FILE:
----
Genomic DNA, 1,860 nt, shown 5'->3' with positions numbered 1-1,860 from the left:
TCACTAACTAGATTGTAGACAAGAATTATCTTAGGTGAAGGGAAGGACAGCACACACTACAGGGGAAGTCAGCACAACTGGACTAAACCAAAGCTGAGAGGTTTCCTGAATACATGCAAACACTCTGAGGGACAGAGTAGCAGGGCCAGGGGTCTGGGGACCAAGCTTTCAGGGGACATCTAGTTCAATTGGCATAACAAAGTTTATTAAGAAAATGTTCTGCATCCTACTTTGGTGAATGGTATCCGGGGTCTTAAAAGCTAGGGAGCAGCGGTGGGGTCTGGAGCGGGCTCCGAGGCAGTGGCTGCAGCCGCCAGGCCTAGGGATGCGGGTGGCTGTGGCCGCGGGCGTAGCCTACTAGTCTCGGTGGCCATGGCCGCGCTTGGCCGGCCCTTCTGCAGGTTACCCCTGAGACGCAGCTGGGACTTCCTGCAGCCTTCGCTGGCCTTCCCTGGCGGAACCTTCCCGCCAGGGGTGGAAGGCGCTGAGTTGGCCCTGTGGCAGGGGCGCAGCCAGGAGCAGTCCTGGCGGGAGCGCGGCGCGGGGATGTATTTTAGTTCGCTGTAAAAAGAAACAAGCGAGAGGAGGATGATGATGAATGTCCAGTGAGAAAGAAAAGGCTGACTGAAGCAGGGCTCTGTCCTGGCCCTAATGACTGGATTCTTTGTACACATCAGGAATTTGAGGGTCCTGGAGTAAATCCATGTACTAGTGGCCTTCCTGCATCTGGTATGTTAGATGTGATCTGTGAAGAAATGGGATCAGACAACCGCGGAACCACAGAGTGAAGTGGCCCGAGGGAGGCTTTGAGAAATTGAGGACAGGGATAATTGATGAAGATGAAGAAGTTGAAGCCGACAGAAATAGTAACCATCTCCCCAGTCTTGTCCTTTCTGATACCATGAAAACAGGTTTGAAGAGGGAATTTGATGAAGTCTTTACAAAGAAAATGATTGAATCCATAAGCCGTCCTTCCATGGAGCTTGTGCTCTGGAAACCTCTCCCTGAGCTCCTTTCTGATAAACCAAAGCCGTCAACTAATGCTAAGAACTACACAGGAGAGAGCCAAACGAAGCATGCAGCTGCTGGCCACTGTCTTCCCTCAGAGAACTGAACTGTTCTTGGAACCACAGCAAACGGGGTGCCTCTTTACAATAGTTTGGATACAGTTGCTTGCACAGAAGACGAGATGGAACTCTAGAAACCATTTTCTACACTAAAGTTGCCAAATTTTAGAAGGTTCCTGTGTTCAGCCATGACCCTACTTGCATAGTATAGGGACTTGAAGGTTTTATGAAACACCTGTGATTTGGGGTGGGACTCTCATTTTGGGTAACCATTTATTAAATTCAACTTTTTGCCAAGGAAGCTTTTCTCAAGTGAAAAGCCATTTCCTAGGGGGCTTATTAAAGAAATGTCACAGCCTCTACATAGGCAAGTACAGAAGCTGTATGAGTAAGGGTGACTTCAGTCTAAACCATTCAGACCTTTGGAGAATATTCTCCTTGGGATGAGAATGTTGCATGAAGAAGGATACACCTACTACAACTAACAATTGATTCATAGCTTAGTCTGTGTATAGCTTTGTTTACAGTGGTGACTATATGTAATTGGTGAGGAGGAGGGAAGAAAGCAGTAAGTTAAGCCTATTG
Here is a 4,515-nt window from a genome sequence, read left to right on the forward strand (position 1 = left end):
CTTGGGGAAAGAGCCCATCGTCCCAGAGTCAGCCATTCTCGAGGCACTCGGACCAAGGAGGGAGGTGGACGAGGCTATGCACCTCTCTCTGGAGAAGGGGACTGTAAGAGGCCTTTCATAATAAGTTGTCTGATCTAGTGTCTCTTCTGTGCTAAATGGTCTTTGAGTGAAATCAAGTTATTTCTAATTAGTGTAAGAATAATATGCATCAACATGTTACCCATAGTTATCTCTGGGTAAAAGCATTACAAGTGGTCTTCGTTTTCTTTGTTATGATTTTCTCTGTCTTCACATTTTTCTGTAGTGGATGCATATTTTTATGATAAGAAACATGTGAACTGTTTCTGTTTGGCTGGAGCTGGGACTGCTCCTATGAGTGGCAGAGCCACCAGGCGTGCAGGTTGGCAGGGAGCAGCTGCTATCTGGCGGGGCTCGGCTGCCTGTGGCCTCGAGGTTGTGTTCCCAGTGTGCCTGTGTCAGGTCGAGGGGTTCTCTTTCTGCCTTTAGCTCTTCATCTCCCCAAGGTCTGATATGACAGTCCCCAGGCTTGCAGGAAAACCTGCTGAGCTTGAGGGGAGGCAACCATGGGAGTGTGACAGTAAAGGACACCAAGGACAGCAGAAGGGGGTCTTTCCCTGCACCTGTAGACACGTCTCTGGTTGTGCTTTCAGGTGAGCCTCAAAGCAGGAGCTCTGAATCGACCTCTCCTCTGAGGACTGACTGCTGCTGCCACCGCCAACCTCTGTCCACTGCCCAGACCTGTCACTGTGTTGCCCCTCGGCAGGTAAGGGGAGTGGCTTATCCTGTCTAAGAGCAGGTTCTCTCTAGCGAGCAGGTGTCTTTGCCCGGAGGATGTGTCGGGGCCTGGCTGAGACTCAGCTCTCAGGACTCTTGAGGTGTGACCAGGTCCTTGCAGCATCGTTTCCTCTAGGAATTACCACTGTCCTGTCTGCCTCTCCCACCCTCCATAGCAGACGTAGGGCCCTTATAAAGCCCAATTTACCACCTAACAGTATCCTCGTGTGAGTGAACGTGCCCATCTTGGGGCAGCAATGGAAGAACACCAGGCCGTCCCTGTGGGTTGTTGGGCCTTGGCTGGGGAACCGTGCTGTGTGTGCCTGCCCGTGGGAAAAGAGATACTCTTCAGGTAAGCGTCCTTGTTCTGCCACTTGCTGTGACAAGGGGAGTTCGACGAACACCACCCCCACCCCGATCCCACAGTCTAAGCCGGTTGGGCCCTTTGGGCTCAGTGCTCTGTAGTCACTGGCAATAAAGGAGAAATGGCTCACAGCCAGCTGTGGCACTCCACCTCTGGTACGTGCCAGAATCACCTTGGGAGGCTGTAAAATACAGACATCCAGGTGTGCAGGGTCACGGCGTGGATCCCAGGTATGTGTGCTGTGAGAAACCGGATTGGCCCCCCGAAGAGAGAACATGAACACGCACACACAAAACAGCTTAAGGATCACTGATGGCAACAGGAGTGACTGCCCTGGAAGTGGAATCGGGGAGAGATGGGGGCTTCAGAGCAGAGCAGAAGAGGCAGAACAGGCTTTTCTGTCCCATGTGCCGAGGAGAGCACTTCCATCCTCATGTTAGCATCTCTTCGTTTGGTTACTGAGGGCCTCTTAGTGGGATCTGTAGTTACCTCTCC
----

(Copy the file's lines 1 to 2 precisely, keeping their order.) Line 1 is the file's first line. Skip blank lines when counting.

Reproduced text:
Genomic DNA, 1,860 nt, shown 5'->3' with positions numbered 1-1,860 from the left:
TCACTAACTAGATTGTAGACAAGAATTATCTTAGGTGAAGGGAAGGACAGCACACACTACAGGGGAAGTCAGCACAACTGGACTAAACCAAAGCTGAGAGGTTTCCTGAATACATGCAAACACTCTGAGGGACAGAGTAGCAGGGCCAGGGGTCTGGGGACCAAGCTTTCAGGGGACATCTAGTTCAATTGGCATAACAAAGTTTATTAAGAAAATGTTCTGCATCCTACTTTGGTGAATGGTATCCGGGGTCTTAAAAGCTAGGGAGCAGCGGTGGGGTCTGGAGCGGGCTCCGAGGCAGTGGCTGCAGCCGCCAGGCCTAGGGATGCGGGTGGCTGTGGCCGCGGGCGTAGCCTACTAGTCTCGGTGGCCATGGCCGCGCTTGGCCGGCCCTTCTGCAGGTTACCCCTGAGACGCAGCTGGGACTTCCTGCAGCCTTCGCTGGCCTTCCCTGGCGGAACCTTCCCGCCAGGGGTGGAAGGCGCTGAGTTGGCCCTGTGGCAGGGGCGCAGCCAGGAGCAGTCCTGGCGGGAGCGCGGCGCGGGGATGTATTTTAGTTCGCTGTAAAAAGAAACAAGCGAGAGGAGGATGATGATGAATGTCCAGTGAGAAAGAAAAGGCTGACTGAAGCAGGGCTCTGTCCTGGCCCTAATGACTGGATTCTTTGTACACATCAGGAATTTGAGGGTCCTGGAGTAAATCCATGTACTAGTGGCCTTCCTGCATCTGGTATGTTAGATGTGATCTGTGAAGAAATGGGATCAGACAACCGCGGAACCACAGAGTGAAGTGGCCCGAGGGAGGCTTTGAGAAATTGAGGACAGGGATAATTGATGAAGATGAAGAAGTTGAAGCCGACAGAAATAGTAACCATCTCCCCAGTCTTGTCCTTTCTGATACCATGAAAACAGGTTTGAAGAGGGAATTTGATGAAGTCTTTACAAAGAAAATGATTGAATCCATAAGCCGTCCTTCCATGGAGCTTGTGCTCTGGAAACCTCTCCCTGAGCTCCTTTCTGATAAACCAAAGCCGTCAACTAATGCTAAGAACTACACAGGAGAGAGCCAAACGAAGCATGCAGCTGCTGGCCACTGTCTTCCCTCAGAGAACTGAACTGTTCTTGGAACCACAGCAAACGGGGTGCCTCTTTACAATAGTTTGGATACAGTTGCTTGCACAGAAGACGAGATGGAACTCTAGAAACCATTTTCTACACTAAAGTTGCCAAATTTTAGAAGGTTCCTGTGTTCAGCCATGACCCTACTTGCATAGTATAGGGACTTGAAGGTTTTATGAAACACCTGTGATTTGGGGTGGGACTCTCATTTTGGGTAACCATTTATTAAATTCAACTTTTTGCCAAGGAAGCTTTTCTCAAGTGAAAAGCCATTTCCTAGGGGGCTTATTAAAGAAATGTCACAGCCTCTACATAGGCAAGTACAGAAGCTGTATGAGTAAGGGTGACTTCAGTCTAAACCATTCAGACCTTTGGAGAATATTCTCCTTGGGATGAGAATGTTGCATGAAGAAGGATACACCTACTACAACTAACAATTGATTCATAGCTTAGTCTGTGTATAGCTTTGTTTACAGTGGTGACTATATGTAATTGGTGAGGAGGAGGGAAGAAAGCAGTAAGTTAAGCCTATTG